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Feeding Station vs Let Them Hunt

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wliebbe
Feeding Station vs Let Them Hunt

So I am wondering what the opinions are on this?  I have made several feeding stations, but our ponies never seem as interested.  They seem to prefer that I just drop in the music and they chase it around.  We have a diamond goby  nerite and nassarius snails and a couple other small friendly fish and peppermint shrimp, so uneaten food is not really an issue. 

 

Just wondering other folks thoughts and how you feed your herd?

 

 

Bill

Pete Giwojna
Dear William:

Dear William:

If you have a numerous, active, efficient cleanup crew, then scatter feeding the frozen Mysis as you describe can work out okay, at least for a while, but it's a risky strategy for most home hobbyists.

To me, it sounds like your ponies would take very well to target feeding the frozen Mysis by using using a Turkey baster or feeding wand to dangle a single Mysis shrimp from the very tip of the wand right in front of the snout of the seahorse you are feeding, until it slurps it up right from the baster or chases it down if it misses with its initial strike.

Once ponies get the hang of target feeding, it is then an easy matter to lead them over to one of the feeding stations so you can deposit the Mysis shrimp they have been following on the tip of your feeding wand into the feeder. And once you have trained one of the seahorses to come to the feeding station and begin feeding directly on the frozen Mysis contained in your feeding dish, the other ponies usually quickly learn from its example, and keeping your ponies well fed becomes quick and easy, just like that…

As I mentioned, scatter feeding the frozen Mysis and relying on your cleanup crew to clean up any leftovers that find their way into inaccessible areas of the aquarium can be a risky strategy for a couple of reasons. First of all, when scatter feeding frozen Mysis, it's not only the ponies that are getting fed – it's also the aquarium filters, which will be sucking up and eating a portion of the frozen Mysis while it's floating freely around the aquarium. Secondly, some of the frozen Mysis can find its way into areas of the aquarium that are inaccessible to your cleanup crew as well as inaccessible to the seahorses, such as in small crevices, nooks and crannies in the rock work, or tiny recesses beneath the corals and decorations.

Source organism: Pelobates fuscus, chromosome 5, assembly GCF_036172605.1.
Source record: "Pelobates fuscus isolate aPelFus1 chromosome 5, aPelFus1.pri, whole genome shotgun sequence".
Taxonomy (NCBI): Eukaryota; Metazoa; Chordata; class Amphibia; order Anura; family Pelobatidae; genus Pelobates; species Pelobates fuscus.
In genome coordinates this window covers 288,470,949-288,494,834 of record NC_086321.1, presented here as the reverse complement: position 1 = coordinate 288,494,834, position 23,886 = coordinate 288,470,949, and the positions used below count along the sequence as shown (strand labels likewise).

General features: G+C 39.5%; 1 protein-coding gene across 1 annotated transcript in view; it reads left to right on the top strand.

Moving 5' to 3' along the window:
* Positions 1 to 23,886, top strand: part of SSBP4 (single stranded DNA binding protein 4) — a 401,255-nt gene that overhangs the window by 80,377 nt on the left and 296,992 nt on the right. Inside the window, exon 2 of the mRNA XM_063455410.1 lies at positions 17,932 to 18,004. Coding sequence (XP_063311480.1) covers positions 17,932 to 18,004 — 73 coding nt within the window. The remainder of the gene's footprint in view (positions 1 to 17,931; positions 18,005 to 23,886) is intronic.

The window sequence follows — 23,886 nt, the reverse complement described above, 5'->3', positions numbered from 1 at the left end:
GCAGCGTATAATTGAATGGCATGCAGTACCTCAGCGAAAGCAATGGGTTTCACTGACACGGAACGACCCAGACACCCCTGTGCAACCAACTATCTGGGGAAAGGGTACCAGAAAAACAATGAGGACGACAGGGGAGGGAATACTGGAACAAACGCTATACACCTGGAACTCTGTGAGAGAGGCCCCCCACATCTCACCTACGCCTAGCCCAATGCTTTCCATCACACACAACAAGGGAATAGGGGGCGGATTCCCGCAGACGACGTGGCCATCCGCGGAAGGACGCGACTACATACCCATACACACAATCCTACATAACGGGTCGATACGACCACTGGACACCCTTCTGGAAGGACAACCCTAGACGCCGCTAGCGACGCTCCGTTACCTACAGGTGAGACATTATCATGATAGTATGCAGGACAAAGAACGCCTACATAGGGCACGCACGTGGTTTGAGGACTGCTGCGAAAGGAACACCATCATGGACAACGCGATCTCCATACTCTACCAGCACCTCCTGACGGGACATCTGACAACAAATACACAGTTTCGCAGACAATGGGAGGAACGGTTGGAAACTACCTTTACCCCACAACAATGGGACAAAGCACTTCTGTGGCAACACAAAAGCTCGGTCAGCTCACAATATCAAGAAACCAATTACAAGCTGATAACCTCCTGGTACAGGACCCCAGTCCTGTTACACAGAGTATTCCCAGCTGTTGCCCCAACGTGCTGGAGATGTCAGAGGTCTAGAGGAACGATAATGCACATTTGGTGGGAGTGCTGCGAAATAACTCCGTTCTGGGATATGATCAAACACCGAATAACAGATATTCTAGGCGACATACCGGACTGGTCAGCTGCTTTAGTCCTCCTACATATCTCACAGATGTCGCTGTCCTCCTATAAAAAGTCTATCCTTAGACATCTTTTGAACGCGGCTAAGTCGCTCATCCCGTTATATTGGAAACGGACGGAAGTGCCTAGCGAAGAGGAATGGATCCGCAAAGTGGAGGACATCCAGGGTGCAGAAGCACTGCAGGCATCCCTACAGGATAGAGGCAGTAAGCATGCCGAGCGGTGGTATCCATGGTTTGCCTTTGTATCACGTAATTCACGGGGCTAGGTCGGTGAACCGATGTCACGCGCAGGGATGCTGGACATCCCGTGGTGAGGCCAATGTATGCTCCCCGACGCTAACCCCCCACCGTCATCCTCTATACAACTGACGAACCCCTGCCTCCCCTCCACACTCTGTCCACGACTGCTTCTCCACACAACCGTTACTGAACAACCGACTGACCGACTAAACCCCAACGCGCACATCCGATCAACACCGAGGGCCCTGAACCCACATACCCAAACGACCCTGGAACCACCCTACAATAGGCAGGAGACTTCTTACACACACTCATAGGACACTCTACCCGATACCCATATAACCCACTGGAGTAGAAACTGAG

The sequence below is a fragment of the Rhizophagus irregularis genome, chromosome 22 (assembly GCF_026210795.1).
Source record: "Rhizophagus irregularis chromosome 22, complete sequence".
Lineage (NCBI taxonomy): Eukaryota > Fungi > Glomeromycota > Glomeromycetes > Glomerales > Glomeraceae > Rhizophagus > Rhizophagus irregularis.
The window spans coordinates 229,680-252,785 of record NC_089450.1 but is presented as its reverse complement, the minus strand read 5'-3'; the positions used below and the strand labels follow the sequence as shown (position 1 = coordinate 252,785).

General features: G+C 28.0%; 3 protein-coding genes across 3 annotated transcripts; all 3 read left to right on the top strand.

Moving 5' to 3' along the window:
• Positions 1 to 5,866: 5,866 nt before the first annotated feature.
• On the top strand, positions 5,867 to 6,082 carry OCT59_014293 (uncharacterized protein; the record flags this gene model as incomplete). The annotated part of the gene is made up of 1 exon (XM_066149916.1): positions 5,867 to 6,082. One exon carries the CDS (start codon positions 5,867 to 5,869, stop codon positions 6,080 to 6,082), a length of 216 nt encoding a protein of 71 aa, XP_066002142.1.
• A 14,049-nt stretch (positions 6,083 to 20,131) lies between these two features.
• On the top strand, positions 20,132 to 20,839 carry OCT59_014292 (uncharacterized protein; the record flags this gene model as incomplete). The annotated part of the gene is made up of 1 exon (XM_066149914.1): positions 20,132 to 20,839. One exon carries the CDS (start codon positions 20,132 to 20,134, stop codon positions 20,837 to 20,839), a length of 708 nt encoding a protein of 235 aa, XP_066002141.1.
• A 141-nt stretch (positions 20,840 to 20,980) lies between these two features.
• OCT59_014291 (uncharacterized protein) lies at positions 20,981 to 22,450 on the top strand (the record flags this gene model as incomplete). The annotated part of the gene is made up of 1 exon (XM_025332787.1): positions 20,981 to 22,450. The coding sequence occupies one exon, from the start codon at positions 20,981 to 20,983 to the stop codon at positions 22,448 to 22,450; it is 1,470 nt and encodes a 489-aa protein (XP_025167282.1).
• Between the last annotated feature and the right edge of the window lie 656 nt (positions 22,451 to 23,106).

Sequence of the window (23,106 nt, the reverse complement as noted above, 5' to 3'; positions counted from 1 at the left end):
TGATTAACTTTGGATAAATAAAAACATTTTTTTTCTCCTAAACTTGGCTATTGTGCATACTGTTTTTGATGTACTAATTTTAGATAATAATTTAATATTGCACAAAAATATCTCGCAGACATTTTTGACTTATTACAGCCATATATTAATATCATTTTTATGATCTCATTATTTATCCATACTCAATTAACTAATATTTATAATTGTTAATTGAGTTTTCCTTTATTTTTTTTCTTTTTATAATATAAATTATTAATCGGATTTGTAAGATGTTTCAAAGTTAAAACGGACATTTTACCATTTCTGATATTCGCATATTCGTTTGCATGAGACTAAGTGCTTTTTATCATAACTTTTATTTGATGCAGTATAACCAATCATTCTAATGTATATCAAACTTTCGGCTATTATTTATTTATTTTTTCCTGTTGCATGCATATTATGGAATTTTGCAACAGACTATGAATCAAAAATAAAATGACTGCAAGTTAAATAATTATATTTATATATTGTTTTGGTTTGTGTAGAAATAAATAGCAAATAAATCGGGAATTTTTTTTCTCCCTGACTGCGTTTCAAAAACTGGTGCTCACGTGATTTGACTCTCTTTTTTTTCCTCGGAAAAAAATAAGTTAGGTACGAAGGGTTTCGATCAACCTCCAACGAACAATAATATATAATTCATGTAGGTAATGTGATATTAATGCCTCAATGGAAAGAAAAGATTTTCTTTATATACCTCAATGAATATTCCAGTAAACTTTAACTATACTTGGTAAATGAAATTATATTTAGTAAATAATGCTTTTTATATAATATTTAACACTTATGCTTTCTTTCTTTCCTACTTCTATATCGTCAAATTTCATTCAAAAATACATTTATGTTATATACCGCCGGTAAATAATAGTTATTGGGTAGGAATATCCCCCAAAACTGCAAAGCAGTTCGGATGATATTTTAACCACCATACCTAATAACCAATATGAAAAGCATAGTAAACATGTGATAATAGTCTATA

In either of those scenarios, the leftover frozen Mysis that gets "eaten" by the aquarium filters or that ends up out of reach to the aquarium janitors and scavengers as well as to the ponies, will begin to decompose and degrade your water quality as it breaks down. Even if this is only a small percentage of the frozen Mysis you are scatter feeding, it will make a difference over time, and deteriorating water quality is one of the primary causes of disease problems in seahorses.

Secondly, as a rule, you'll want to prevent the frozen Mysis you're offering to your seahorses from settling on the bottom of the aquarium, if at all possible, Bill. The substrate or bottom of the tank is where the seahorses fecal pellets and other wastes and detritus accumulates, and you don't want your ponies to eat leftover Mysis that may have become tainted or contaminated with bacteria in this way. That can become the case all too often when leftovers find their way into inaccessible areas of the aquarium, and settle to the bottom, only to eventually be wafted out into the open again by the water currents, where the seahorses may find it and feed on the bacteria-laden Mysis, which is always undesirable. (If you think about it, that's kind of like dropping your sandwich on the bathroom floor and then picking it up and eating it anyway – yuck!) So I'm not so sure the "3-second rule" applies in your seahorse tank any more than it does in the lavatory.

For what it's worth, those are my thoughts on the matter, guys. Personally, I prefer to target feed my seahorses one frozen Mysid shrimp at a time to make sure each morsel gets eaten straightaway, or to train my ponies to eat the frozen Mysis I have deposited in a clean feeding dish that I keep a sterile as possible, or to take the frozen Mysis from a natural feeding station like a lush, bushy colony of red grape Caulerpa (Botryocladia).

Best wishes with all your fishes!

Respectfully,
Pete Giwojna

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